In the summer, salads are a healthy and refreshing meal option. They are light, flavourful, and can be changed based on what is in season.
A salad is more than selecting fruits and vegetables at random, and tossing them into a bowl with some lettuce.
Choosing ingredients that complement each other and a dressing that ties it all together is key.
To satisfy your salad cravings, we spoke to cookbook author Chantal Lascaris on her latest recipe book called The Ultimate Salad Book, which has launched just in time for summer. We also speak to her about sensational summer salads that people can try at home and her top tips and tricks on making these salads.
Lascaris says it is officially time for the salad to take centre stage. And we are listening.
A long-standing champion of the home cook, she sets out to celebrate salads in a way that is exciting, fun, nutritious, and – most importantly – delicious, with her newest recipe collection.
Bringing together her passion for healthy living, and an invigorating international flavours, the cookbook features an array of recipes that will inspire all cooks – from the beginners to the experts – as well as the guests who find themselves lucky enough to be seated at the table when serving.
With the heat of summer steadily rolling in, there is arguably no better time to invest in some salad inspiration – particularly when Lascaris makes the recipes so interesting, easy to follow, and packed full of fresh and nutrient-dense ingredients.
“I have always been more interested in the aspect of healthy eating, as opposed to cooking fancy meals. From the outset, I have tried to make cooking simple, healthy, and accessible, by giving a lot of choices with loads of flavour,” she says.
The Ultimate Salad Book features more than a hundred tried-and-tested recipes for any event, using simple and nourishing ingredients, listed alongside beautiful and inspirational food photography.
It also includes a yummy selection of make-it-yourself salad dressing recipes that will ensure you are able to keep it interesting from one day to the next.
Every page carries the ever-present invitation to expand your dining horizons beyond serving salads as a simple leaf-based side dish, inspiring you to explore interesting flavour combinations that will see you enjoying salads for breakfast, lunch, dinner – and even dessert.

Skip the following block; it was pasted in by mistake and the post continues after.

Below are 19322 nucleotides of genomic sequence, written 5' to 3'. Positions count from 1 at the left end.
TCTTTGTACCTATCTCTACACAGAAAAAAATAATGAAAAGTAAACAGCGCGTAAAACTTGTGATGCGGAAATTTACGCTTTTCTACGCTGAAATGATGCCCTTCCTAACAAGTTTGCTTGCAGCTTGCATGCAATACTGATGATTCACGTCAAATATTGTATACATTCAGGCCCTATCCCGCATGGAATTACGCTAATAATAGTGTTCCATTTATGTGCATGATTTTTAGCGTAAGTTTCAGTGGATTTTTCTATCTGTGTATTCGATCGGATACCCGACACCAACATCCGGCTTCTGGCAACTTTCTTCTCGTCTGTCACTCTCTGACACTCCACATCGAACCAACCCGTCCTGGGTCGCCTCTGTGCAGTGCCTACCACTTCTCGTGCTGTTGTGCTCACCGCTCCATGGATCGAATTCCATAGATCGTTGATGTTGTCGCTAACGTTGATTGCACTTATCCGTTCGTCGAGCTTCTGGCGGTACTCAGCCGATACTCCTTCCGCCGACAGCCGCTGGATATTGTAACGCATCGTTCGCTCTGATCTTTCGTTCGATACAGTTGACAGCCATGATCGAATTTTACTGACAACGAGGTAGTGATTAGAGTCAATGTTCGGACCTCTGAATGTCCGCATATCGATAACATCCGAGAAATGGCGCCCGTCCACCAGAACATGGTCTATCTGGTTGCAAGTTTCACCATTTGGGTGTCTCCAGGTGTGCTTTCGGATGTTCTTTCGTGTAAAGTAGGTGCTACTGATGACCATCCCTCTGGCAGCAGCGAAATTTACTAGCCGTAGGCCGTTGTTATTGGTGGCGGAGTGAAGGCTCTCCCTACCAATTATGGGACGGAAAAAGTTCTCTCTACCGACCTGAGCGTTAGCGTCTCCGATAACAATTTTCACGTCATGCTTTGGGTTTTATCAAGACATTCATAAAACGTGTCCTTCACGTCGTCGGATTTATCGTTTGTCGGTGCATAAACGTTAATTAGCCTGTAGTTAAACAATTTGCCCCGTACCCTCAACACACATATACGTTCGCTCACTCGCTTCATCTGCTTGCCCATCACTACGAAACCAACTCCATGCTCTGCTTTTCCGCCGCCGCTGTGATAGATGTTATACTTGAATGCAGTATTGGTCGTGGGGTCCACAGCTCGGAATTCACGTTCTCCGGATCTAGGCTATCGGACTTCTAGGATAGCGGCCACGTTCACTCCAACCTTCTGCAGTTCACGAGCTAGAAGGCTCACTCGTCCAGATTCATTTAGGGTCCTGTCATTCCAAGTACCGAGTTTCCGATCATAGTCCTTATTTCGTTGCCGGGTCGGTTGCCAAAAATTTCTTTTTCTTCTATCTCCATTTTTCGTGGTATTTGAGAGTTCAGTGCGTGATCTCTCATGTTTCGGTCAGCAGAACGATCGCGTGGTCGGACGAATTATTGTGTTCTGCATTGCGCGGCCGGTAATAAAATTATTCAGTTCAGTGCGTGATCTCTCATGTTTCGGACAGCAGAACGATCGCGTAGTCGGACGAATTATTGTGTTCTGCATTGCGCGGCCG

Chantal Lascaris’s top tips on making healthy salads at home:
- First, I think it’s important to realise that a salad can be a main dish. It doesn’t have to be relegated to the sidelines of a meal. So include proteins like chicken or fish or if you’re vegetarian whole grains, beans, and nuts. You’ll get all the nutrients your body requires, in one delicious salad.
- Start growing your own herbs. Not only is it incredibly rewarding but you’re getting the freshest ingredients you can. They’re quite easy to grow and you don’t need a whole veggie garden, even a windowsill will work.
- Too often when cooking, we find ourselves adding a bit of this and a bit of that and then being tempted to add just a little bit more. Sometimes though, less is more and salads are no exception. Sometimes the simplest salads are the best. Use the freshest in-season produce you can find so that each ingredient’s flavours and textures stands out.
- Make your freezer your friend. Especially your ice trays. They’re perfect for pouring the balance of the pesto sauce into and invariably one or two cubes are all you need next time around. This applies to freshly squeezed lemon juice too. Why squeeze only one lemon when you can squeeze a few?
- Nuts and seeds are great healthy additions to a salad. Lightly toast nuts and seeds in a dry frying pan, over medium heat. But keep an eye on them, as most tend to burn easily. Remove from the heat and set aside to cool. Pine nuts will turn brown almost immediately and will burn faster than you think. When roasting nuts, I make more than I need and keep the rest in a glass container.
Below she shares a quick recipe that you can try.
“One of my favourites is what I call the Kyoto salad. It comprises, amongst others, edamame beans which is a variety of the common soybean. Soya is a good source of protein and provides a healthy dose of fats & carbohydrates.
“In fact, this salad is packed with protein as the chickpeas are also protein-rich. The mango brings some sweetness, while the cucumber creates the freshness, making this the ideal salad to have on hot summer days,” Lascaris says.
The Kyoto salad
1 cup shelled edamame beans
1 cup canned chickpeas, drained and rinsed
½ cup diced mango
½ cup diced cucumber
2 tbs diced red onion
Salt and pepper to taste
Black sesame seeds and micro herbs for garnishing
2 tbs olive oil
2 tsp red wine vinegar
2 tsp lemon juice
½ tsp crushed garlic
Cook the edamame beans according to the package instructions.
Mix the salad ingredients in a bowl and season generously with salt and pepper.
Whisk the dressing ingredients, pour over the salad and toss gently to combine.
Chill in the fridge. When ready to serve, garnish with black sesame seeds and micro herbs.